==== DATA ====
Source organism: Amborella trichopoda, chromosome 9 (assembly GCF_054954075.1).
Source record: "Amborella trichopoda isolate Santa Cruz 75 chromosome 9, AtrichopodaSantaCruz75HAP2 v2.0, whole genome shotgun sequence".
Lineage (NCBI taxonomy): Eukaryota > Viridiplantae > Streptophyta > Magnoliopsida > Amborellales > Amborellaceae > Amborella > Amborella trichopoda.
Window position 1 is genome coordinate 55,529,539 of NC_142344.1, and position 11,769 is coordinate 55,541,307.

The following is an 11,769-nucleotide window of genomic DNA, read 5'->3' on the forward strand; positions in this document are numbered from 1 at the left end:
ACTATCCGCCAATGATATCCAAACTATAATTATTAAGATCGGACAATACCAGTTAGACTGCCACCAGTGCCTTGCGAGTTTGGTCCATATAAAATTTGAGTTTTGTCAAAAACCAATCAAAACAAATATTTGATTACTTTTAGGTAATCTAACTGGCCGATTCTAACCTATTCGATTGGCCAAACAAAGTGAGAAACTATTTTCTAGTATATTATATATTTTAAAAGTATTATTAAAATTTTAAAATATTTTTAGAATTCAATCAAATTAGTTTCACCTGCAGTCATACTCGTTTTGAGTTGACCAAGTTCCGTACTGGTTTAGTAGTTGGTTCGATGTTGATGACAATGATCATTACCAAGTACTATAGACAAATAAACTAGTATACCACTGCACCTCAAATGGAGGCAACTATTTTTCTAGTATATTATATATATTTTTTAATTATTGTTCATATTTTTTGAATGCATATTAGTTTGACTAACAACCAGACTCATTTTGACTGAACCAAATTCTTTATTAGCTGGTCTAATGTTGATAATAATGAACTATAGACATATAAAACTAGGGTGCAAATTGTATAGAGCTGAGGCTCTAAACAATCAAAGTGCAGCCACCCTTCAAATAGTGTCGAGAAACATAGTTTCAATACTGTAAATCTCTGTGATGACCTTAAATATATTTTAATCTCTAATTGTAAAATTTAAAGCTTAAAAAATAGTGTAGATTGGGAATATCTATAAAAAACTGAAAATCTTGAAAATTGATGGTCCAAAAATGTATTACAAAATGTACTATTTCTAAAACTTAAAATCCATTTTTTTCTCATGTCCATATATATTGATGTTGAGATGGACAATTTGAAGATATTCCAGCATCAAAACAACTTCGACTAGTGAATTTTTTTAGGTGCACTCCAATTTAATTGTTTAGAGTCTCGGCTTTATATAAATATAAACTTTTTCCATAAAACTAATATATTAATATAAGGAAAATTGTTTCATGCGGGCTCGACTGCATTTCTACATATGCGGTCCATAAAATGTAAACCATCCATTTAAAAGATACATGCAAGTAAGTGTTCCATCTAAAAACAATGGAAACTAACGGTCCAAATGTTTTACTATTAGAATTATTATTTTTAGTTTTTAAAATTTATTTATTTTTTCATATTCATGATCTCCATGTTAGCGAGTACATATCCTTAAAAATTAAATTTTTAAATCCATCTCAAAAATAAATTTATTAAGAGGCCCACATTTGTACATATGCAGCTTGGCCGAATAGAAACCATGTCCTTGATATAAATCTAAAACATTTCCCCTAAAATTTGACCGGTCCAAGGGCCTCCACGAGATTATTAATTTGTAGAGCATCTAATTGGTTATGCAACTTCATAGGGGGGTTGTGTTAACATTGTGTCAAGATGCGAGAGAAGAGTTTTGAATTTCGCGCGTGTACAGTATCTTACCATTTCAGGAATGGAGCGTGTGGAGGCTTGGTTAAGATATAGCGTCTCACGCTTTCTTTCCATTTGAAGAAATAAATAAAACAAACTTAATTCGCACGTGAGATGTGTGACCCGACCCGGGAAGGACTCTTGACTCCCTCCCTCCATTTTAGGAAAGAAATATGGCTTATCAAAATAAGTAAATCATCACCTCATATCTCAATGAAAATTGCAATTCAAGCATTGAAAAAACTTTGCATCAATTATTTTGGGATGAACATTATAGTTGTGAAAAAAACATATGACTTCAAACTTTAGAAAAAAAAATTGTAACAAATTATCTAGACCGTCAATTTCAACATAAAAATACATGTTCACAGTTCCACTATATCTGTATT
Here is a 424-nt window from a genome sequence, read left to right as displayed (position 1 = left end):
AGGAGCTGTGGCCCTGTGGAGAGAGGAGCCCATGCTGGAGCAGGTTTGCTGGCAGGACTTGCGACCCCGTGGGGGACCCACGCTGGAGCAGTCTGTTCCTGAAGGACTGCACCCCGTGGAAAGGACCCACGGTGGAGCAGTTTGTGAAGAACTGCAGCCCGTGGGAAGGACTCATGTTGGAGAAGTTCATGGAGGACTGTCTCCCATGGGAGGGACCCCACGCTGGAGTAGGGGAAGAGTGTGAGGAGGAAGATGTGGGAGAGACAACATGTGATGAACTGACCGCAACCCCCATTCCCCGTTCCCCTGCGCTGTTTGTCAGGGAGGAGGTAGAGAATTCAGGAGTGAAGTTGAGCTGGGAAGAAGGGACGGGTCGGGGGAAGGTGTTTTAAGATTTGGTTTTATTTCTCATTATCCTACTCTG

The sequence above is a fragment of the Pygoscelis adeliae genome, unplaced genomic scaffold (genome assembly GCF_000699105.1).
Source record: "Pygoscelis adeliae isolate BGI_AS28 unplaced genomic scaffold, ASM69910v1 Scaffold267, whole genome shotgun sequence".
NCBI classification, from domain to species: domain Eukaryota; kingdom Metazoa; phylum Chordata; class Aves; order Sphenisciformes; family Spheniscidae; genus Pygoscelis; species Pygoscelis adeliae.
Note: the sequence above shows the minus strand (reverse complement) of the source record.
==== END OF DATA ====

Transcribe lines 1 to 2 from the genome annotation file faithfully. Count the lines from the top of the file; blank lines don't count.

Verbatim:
Source organism: Amborella trichopoda, chromosome 9 (assembly GCF_054954075.1).
Source record: "Amborella trichopoda isolate Santa Cruz 75 chromosome 9, AtrichopodaSantaCruz75HAP2 v2.0, whole genome shotgun sequence".